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New Study: Student Access to Digital Learning Resources Outside of the Classroom

by Michael Pujals on 2018-04-04T10:50:00-07:00 in Reports and Studies | Comments

A new study by the National Center for Education Statistics, Student Access to Digital Learning Resources Outside of the Classroom, was release today. Findings include:

  1. Results revealed that 94 percent of children ages 3 to 18 had a computer at home and 61 percent of children ages 3 to 18 had internet access at home in 2015 (Indicators 1 and 2). The percentages of children with computer and internet access at home in 2015 were higher for children who were older, those whose parents had higher levels of educational attainment, and those whose families had higher incomes. Also, higher percentages of children who were White (66 percent), Asian (63 percent), and of Two or more races (64 percent) had home internet access in 2015 than did Black (53 percent), Hispanic (52 percent), and American Indian/Alaska Native children (49 percent).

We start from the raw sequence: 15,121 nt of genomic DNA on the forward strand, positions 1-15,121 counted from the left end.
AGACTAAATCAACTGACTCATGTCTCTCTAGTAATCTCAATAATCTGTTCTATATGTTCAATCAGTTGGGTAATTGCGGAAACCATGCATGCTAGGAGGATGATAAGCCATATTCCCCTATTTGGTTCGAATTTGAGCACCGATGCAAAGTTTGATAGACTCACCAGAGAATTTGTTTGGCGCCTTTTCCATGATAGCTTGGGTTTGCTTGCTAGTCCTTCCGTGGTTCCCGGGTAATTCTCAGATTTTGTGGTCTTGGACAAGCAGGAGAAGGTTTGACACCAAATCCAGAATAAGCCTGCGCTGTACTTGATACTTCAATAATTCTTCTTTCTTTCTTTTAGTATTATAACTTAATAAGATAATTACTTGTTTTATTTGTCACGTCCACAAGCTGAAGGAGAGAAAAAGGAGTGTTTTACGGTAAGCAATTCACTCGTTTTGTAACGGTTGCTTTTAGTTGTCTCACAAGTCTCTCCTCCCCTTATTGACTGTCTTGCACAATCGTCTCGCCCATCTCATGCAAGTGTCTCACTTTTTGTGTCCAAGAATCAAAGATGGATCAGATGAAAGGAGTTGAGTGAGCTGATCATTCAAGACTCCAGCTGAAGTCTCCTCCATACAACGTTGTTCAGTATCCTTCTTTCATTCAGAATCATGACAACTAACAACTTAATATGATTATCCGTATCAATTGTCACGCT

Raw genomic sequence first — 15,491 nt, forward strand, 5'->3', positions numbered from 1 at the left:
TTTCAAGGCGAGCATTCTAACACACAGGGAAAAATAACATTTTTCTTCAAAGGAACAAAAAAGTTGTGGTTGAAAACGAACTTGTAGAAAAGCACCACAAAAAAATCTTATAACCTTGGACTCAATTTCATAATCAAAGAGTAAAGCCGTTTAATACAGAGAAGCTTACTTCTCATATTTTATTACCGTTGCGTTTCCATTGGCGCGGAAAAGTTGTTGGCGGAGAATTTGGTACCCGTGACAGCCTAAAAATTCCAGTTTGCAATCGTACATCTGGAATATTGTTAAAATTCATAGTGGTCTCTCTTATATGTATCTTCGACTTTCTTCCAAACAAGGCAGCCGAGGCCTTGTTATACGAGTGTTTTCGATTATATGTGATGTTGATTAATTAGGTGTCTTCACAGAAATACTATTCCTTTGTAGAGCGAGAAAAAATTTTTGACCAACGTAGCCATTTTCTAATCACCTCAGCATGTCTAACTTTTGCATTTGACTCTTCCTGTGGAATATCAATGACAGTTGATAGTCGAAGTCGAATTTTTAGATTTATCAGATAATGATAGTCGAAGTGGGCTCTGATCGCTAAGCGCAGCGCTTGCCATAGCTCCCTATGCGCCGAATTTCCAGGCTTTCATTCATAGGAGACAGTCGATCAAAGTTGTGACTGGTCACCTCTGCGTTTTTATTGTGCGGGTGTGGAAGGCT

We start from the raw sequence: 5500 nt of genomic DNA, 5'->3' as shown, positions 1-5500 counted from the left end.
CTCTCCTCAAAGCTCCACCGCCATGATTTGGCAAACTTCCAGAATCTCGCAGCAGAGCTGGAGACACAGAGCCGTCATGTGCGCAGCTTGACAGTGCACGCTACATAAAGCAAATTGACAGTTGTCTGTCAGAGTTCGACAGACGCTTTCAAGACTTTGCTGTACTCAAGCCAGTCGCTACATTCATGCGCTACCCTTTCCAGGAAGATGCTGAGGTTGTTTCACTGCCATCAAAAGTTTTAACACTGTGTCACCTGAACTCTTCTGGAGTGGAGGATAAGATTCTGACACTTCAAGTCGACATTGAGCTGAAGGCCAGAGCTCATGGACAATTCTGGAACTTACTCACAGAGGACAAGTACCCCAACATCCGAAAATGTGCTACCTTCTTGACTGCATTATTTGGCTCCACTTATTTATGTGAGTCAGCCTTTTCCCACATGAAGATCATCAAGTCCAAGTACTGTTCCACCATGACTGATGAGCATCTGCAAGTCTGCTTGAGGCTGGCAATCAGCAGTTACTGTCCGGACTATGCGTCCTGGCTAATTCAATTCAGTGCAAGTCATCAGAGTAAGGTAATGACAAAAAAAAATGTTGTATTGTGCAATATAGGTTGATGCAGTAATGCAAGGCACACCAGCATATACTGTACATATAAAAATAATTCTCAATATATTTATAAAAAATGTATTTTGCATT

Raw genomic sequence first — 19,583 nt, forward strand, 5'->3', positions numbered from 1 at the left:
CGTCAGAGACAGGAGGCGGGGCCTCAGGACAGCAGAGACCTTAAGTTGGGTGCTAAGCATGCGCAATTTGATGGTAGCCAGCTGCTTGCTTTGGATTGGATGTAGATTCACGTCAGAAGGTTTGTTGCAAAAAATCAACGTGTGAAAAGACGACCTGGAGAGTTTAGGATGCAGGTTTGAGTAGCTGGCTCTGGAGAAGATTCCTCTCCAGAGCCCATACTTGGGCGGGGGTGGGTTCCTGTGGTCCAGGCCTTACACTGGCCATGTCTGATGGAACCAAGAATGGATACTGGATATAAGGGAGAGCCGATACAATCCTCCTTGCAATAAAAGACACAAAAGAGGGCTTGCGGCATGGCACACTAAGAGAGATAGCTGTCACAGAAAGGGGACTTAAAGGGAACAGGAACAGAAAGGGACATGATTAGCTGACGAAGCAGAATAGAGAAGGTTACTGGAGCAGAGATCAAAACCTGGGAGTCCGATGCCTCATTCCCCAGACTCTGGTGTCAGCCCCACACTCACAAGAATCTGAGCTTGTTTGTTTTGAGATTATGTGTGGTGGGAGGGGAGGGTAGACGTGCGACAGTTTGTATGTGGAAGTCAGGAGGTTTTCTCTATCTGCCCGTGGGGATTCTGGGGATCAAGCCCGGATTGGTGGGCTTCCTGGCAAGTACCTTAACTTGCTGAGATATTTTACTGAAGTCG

2. In 2015, the two main reasons children ages 3 to 18 lacked access to the Internet at home were that access was too expensive and that their family did not need it or was not interested in having it (38 percent each; Indicator 10). Internet access being too expensive was more commonly the main barrier for children from low-income families and for children whose parents had low levels of educational attainment than for other children.
  3. Higher average achievement scores for students who used computers at home and/or had internet access at home than for those who did not (Indicators 15–21). However, these analyses do not systematically take into account multiple socioeconomic background characteristics that are known to affect student achievement. 
  4. Other research found that teachers tended to underestimate student access to DLR outside of the classroom because the teachers tended to focus primarily on access to computers and did not take into account student experience with other digital technologies, such as video game consoles (Henderson 2011; Honan 2008). Based on these perceptions, the author concluded that teachers tended to focus their lessons on familiarizing students with operating computers (Honan 2008).

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